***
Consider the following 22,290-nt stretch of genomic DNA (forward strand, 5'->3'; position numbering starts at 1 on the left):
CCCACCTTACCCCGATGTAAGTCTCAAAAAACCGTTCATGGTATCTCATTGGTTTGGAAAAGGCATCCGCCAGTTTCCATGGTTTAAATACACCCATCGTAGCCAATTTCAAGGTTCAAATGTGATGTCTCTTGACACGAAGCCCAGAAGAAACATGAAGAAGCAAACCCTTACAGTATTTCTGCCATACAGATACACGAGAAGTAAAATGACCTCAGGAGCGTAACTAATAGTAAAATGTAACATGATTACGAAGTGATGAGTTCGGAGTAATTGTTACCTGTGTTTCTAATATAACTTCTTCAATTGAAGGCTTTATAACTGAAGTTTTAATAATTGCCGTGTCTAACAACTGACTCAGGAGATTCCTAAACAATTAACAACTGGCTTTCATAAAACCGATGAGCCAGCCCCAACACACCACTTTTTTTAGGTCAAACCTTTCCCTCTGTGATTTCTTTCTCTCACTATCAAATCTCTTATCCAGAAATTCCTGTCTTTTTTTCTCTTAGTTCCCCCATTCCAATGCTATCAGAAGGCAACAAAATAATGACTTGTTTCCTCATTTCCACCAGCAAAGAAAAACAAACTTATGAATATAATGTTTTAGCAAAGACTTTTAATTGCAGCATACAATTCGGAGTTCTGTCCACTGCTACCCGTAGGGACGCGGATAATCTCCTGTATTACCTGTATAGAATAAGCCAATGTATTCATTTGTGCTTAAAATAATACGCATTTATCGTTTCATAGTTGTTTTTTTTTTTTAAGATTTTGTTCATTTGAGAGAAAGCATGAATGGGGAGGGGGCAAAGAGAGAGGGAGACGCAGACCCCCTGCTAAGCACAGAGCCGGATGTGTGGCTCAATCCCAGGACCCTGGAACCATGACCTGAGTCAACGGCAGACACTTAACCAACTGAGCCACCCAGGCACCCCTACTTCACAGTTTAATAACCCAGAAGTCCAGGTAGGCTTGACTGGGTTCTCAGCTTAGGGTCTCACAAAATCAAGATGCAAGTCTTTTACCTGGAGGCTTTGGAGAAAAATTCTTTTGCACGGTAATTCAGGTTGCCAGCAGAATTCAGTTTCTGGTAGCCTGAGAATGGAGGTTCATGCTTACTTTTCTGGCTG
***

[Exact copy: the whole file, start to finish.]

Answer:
Consider the following 22,290-nt stretch of genomic DNA (forward strand, 5'->3'; position numbering starts at 1 on the left):
CCCACCTTACCCCGATGTAAGTCTCAAAAAACCGTTCATGGTATCTCATTGGTTTGGAAAAGGCATCCGCCAGTTTCCATGGTTTAAATACACCCATCGTAGCCAATTTCAAGGTTCAAATGTGATGTCTCTTGACACGAAGCCCAGAAGAAACATGAAGAAGCAAACCCTTACAGTATTTCTGCCATACAGATACACGAGAAGTAAAATGACCTCAGGAGCGTAACTAATAGTAAAATGTAACATGATTACGAAGTGATGAGTTCGGAGTAATTGTTACCTGTGTTTCTAATATAACTTCTTCAATTGAAGGCTTTATAACTGAAGTTTTAATAATTGCCGTGTCTAACAACTGACTCAGGAGATTCCTAAACAATTAACAACTGGCTTTCATAAAACCGATGAGCCAGCCCCAACACACCACTTTTTTTAGGTCAAACCTTTCCCTCTGTGATTTCTTTCTCTCACTATCAAATCTCTTATCCAGAAATTCCTGTCTTTTTTTCTCTTAGTTCCCCCATTCCAATGCTATCAGAAGGCAACAAAATAATGACTTGTTTCCTCATTTCCACCAGCAAAGAAAAACAAACTTATGAATATAATGTTTTAGCAAAGACTTTTAATTGCAGCATACAATTCGGAGTTCTGTCCACTGCTACCCGTAGGGACGCGGATAATCTCCTGTATTACCTGTATAGAATAAGCCAATGTATTCATTTGTGCTTAAAATAATACGCATTTATCGTTTCATAGTTGTTTTTTTTTTTTAAGATTTTGTTCATTTGAGAGAAAGCATGAATGGGGAGGGGGCAAAGAGAGAGGGAGACGCAGACCCCCTGCTAAGCACAGAGCCGGATGTGTGGCTCAATCCCAGGACCCTGGAACCATGACCTGAGTCAACGGCAGACACTTAACCAACTGAGCCACCCAGGCACCCCTACTTCACAGTTTAATAACCCAGAAGTCCAGGTAGGCTTGACTGGGTTCTCAGCTTAGGGTCTCACAAAATCAAGATGCAAGTCTTTTACCTGGAGGCTTTGGAGAAAAATTCTTTTGCACGGTAATTCAGGTTGCCAGCAGAATTCAGTTTCTGGTAGCCTGAGAATGGAGGTTCATGCTTACTTTTCTGGCTG